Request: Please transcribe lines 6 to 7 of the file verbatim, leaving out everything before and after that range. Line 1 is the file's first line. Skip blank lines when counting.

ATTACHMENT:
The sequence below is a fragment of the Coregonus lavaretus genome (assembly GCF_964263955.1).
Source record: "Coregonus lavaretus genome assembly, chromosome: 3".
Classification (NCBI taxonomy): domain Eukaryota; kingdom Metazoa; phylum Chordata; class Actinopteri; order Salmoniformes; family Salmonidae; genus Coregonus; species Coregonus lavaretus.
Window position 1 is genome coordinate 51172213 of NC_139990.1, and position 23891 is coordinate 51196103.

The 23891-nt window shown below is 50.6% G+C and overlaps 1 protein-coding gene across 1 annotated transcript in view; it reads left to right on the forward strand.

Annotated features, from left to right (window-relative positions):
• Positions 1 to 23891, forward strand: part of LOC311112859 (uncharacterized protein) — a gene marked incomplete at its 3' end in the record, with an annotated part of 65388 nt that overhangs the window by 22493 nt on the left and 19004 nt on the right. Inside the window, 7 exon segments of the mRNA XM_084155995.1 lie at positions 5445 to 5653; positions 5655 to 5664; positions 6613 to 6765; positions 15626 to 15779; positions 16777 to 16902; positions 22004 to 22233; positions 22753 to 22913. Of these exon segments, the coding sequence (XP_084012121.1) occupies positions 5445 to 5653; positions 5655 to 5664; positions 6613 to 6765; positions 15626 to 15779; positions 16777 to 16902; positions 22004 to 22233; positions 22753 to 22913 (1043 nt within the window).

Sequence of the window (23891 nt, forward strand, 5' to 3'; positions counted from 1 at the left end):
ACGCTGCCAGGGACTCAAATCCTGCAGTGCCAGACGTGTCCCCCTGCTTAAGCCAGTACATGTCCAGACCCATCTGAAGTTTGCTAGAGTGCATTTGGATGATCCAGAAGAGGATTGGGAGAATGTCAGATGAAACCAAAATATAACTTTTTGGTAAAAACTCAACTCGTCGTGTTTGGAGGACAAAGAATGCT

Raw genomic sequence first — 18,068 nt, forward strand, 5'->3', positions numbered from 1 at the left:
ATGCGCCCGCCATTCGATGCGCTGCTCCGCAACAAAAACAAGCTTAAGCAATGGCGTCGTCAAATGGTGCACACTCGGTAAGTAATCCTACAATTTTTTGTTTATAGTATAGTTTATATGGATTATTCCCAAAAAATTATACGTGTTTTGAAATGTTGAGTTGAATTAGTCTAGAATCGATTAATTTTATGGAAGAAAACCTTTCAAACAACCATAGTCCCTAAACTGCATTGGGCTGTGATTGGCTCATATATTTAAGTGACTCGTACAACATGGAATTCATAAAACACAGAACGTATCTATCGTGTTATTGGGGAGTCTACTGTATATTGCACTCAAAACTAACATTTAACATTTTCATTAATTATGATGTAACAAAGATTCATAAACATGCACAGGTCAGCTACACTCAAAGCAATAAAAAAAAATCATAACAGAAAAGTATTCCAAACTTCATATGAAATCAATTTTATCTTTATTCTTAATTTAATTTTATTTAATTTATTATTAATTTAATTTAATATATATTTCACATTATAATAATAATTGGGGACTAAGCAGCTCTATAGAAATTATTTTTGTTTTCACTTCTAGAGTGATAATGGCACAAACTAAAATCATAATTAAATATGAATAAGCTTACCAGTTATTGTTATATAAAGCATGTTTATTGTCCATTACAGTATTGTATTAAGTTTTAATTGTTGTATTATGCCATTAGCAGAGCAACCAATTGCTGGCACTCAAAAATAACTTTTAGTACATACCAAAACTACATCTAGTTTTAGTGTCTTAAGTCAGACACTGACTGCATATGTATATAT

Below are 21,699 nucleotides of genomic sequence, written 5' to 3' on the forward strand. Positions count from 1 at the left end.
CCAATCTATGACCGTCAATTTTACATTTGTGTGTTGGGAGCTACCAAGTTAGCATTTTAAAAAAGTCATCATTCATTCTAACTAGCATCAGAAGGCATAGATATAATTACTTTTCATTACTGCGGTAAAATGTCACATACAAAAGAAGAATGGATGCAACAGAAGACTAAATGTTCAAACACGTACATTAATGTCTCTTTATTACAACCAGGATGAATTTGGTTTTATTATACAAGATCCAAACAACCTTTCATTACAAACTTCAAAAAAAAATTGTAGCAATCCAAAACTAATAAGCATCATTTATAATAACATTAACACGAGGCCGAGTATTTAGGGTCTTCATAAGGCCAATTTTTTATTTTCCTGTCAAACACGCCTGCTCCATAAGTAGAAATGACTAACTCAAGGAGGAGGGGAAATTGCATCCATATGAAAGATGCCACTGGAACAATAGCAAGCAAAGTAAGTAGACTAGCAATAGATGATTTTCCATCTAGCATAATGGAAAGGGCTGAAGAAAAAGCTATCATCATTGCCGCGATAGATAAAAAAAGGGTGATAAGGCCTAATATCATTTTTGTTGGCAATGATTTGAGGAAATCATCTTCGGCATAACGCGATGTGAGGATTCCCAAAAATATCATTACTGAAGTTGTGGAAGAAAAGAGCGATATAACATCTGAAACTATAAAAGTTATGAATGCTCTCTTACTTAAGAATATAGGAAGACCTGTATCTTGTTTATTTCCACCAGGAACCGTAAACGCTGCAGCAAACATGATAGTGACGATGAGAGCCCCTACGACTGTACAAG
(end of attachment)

Annotated features, from left to right (window-relative positions):
• Positions 1 to 23891, forward strand: part of LOC311112859 (uncharacterized protein) — a gene marked incomplete at its 3' end in the record, with an annotated part of 65388 nt that overhangs the window by 22493 nt on the left and 19004 nt on the right. Inside the window, 7 exon segments of the mRNA XM_084155995.1 lie at positions 5445 to 5653; positions 5655 to 5664; positions 6613 to 6765; positions 15626 to 15779; positions 16777 to 16902; positions 22004 to 22233; positions 22753 to 22913. Of these exon segments, the coding sequence (XP_084012121.1) occupies positions 5445 to 5653; positions 5655 to 5664; positions 6613 to 6765; positions 15626 to 15779; positions 16777 to 16902; positions 22004 to 22233; positions 22753 to 22913 (1043 nt within the window).